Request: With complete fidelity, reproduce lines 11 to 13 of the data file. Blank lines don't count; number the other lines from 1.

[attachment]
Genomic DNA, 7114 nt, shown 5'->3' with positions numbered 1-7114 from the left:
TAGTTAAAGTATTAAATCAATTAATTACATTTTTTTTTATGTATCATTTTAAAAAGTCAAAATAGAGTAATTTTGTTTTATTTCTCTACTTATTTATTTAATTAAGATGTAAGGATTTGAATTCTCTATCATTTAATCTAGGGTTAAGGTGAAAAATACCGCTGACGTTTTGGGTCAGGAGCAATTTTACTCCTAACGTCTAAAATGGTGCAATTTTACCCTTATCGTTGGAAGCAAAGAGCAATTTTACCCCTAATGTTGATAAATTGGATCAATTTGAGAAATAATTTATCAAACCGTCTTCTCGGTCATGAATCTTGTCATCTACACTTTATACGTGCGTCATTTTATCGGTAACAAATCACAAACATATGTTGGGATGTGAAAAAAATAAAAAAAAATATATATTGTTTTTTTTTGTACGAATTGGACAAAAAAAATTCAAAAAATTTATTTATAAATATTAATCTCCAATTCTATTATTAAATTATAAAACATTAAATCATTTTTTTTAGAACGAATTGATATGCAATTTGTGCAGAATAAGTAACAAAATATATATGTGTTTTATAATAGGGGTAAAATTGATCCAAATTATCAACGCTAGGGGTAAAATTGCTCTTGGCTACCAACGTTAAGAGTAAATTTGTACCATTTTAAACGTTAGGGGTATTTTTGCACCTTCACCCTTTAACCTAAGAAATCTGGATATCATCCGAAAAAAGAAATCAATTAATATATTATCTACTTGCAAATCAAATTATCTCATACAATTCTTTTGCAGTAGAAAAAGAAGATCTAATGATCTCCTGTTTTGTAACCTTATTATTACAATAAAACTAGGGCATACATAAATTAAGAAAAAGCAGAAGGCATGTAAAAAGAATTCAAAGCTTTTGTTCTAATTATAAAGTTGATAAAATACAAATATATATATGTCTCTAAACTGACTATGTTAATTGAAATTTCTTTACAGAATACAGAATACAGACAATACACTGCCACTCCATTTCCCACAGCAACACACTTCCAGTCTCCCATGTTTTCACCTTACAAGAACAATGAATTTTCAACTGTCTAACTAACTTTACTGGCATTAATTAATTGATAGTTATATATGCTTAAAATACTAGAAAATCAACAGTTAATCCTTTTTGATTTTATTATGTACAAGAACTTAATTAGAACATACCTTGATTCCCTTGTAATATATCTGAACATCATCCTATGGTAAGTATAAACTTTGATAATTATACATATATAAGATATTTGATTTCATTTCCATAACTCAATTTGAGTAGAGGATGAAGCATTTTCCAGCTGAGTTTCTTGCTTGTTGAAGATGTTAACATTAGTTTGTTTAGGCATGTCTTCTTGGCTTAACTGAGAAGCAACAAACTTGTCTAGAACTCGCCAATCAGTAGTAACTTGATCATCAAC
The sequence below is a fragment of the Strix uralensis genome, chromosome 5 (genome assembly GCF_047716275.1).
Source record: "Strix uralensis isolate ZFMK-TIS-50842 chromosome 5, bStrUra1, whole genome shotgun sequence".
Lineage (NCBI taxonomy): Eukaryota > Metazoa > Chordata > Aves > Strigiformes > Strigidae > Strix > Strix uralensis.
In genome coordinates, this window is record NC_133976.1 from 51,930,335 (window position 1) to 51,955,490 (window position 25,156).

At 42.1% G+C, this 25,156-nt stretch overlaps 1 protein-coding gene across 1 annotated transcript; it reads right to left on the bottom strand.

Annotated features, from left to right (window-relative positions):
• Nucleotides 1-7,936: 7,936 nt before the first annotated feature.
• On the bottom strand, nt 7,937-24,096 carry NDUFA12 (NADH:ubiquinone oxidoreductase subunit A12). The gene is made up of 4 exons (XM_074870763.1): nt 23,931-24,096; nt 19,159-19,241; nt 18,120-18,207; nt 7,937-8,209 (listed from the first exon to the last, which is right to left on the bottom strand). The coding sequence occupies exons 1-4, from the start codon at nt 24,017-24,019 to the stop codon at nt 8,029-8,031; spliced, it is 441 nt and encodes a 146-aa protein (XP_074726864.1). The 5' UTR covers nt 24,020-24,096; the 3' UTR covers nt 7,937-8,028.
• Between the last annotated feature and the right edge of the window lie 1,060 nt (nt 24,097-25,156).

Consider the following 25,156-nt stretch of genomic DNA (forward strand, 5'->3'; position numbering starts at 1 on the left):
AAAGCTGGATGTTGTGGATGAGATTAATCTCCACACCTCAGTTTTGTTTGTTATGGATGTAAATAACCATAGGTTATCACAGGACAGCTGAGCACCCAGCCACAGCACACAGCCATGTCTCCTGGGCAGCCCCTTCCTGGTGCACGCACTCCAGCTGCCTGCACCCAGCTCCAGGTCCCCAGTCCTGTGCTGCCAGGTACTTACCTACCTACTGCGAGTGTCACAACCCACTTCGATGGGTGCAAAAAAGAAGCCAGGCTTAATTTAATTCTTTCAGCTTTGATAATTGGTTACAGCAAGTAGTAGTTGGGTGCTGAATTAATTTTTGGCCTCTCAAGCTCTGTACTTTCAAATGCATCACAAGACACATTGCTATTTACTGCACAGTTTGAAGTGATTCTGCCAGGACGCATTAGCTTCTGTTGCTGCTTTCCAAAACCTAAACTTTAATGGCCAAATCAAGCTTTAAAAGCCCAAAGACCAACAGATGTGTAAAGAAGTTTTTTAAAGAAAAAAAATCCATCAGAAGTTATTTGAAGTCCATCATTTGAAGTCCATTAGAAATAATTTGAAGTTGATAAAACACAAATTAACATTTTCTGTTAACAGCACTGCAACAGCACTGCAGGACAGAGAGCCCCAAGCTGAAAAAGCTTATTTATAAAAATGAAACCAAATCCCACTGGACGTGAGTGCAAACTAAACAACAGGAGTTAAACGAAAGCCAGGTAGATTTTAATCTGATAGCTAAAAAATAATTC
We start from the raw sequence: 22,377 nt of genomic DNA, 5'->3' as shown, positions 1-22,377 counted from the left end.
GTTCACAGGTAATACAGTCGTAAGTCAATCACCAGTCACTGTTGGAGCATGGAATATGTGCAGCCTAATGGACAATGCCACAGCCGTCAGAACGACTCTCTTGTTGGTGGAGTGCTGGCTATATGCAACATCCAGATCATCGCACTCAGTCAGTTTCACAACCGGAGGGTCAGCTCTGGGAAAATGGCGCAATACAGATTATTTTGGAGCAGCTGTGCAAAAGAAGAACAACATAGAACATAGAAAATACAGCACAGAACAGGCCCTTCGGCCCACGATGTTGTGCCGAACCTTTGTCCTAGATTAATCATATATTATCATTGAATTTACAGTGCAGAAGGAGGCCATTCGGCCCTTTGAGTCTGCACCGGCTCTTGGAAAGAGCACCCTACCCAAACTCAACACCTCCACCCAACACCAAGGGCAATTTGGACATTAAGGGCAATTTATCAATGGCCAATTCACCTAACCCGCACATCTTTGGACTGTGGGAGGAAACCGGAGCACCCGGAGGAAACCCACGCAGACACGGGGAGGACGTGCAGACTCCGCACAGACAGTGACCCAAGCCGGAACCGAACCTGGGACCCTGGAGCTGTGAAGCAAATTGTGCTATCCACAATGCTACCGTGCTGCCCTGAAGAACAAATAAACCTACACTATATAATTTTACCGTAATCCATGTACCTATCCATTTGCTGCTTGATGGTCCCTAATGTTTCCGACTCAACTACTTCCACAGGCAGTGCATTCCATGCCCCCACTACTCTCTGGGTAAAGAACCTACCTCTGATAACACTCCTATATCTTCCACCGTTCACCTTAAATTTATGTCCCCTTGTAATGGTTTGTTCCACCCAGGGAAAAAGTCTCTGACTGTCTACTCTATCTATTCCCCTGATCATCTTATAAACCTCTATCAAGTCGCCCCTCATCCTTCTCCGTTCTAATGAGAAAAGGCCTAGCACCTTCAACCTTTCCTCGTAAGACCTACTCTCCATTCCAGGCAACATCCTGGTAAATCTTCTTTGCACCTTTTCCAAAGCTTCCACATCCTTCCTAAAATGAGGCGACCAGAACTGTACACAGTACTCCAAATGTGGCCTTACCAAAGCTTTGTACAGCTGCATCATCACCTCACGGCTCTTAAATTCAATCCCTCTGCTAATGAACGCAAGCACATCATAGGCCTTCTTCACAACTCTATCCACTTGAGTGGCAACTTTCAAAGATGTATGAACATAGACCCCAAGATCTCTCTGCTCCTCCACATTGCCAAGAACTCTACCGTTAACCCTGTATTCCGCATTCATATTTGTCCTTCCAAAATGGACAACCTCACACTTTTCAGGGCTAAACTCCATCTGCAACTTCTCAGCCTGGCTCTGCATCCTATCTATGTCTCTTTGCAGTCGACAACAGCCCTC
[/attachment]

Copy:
• Between the last annotated feature and the right edge of the window lie 1,060 nt (nt 24,097-25,156).

Consider the following 25,156-nt stretch of genomic DNA (forward strand, 5'->3'; position numbering starts at 1 on the left):
AAAGCTGGATGTTGTGGATGAGATTAATCTCCACACCTCAGTTTTGTTTGTTATGGATGTAAATAACCATAGGTTATCACAGGACAGCTGAGCACCCAGCCACAGCACACAGCCATGTCTCCTGGGCAGCCCCTTCCTGGTGCACGCACTCCAGCTGCCTGCACCCAGCTCCAGGTCCCCAGTCCTGTGCTGCCAGGTACTTACCTACCTACTGCGAGTGTCACAACCCACTTCGATGGGTGCAAAAAAGAAGCCAGGCTTAATTTAATTCTTTCAGCTTTGATAATTGGTTACAGCAAGTAGTAGTTGGGTGCTGAATTAATTTTTGGCCTCTCAAGCTCTGTACTTTCAAATGCATCACAAGACACATTGCTATTTACTGCACAGTTTGAAGTGATTCTGCCAGGACGCATTAGCTTCTGTTGCTGCTTTCCAAAACCTAAACTTTAATGGCCAAATCAAGCTTTAAAAGCCCAAAGACCAACAGATGTGTAAAGAAGTTTTTTAAAGAAAAAAAATCCATCAGAAGTTATTTGAAGTCCATCATTTGAAGTCCATTAGAAATAATTTGAAGTTGATAAAACACAAATTAACATTTTCTGTTAACAGCACTGCAACAGCACTGCAGGACAGAGAGCCCCAAGCTGAAAAAGCTTATTTATAAAAATGAAACCAAATCCCACTGGACGTGAGTGCAAACTAAACAACAGGAGTTAAACGAAAGCCAGGTAGATTTTAATCTGATAGCTAAAAAATAATTC